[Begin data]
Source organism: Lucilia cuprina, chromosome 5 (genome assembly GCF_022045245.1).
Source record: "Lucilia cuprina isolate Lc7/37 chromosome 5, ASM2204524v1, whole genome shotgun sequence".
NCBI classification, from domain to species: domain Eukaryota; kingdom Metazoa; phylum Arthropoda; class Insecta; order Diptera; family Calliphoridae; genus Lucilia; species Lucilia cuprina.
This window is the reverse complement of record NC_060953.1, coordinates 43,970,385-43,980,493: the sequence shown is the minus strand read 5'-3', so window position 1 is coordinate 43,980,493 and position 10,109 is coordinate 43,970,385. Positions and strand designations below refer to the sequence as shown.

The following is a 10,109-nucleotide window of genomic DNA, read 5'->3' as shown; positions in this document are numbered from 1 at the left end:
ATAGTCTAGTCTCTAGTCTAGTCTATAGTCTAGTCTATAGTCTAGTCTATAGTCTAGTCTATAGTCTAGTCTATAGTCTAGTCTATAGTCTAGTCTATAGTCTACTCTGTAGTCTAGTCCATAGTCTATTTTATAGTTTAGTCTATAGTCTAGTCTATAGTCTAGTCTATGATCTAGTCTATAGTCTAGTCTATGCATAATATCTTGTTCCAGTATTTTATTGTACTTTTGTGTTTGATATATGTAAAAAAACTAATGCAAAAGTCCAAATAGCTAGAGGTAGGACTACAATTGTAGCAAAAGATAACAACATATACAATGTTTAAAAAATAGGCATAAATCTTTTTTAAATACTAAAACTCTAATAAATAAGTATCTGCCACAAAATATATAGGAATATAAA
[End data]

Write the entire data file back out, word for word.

Source organism: Lucilia cuprina, chromosome 5 (genome assembly GCF_022045245.1).
Source record: "Lucilia cuprina isolate Lc7/37 chromosome 5, ASM2204524v1, whole genome shotgun sequence".
NCBI classification, from domain to species: domain Eukaryota; kingdom Metazoa; phylum Arthropoda; class Insecta; order Diptera; family Calliphoridae; genus Lucilia; species Lucilia cuprina.
This window is the reverse complement of record NC_060953.1, coordinates 43,970,385-43,980,493: the sequence shown is the minus strand read 5'-3', so window position 1 is coordinate 43,980,493 and position 10,109 is coordinate 43,970,385. Positions and strand designations below refer to the sequence as shown.

The following is a 10,109-nucleotide window of genomic DNA, read 5'->3' as shown; positions in this document are numbered from 1 at the left end:
ATAGTCTAGTCTCTAGTCTAGTCTATAGTCTAGTCTATAGTCTAGTCTATAGTCTAGTCTATAGTCTAGTCTATAGTCTAGTCTATAGTCTAGTCTATAGTCTACTCTGTAGTCTAGTCCATAGTCTATTTTATAGTTTAGTCTATAGTCTAGTCTATAGTCTAGTCTATGATCTAGTCTATAGTCTAGTCTATGCATAATATCTTGTTCCAGTATTTTATTGTACTTTTGTGTTTGATATATGTAAAAAAACTAATGCAAAAGTCCAAATAGCTAGAGGTAGGACTACAATTGTAGCAAAAGATAACAACATATACAATGTTTAAAAAATAGGCATAAATCTTTTTTAAATACTAAAACTCTAATAAATAAGTATCTGCCACAAAATATATAGGAATATAAA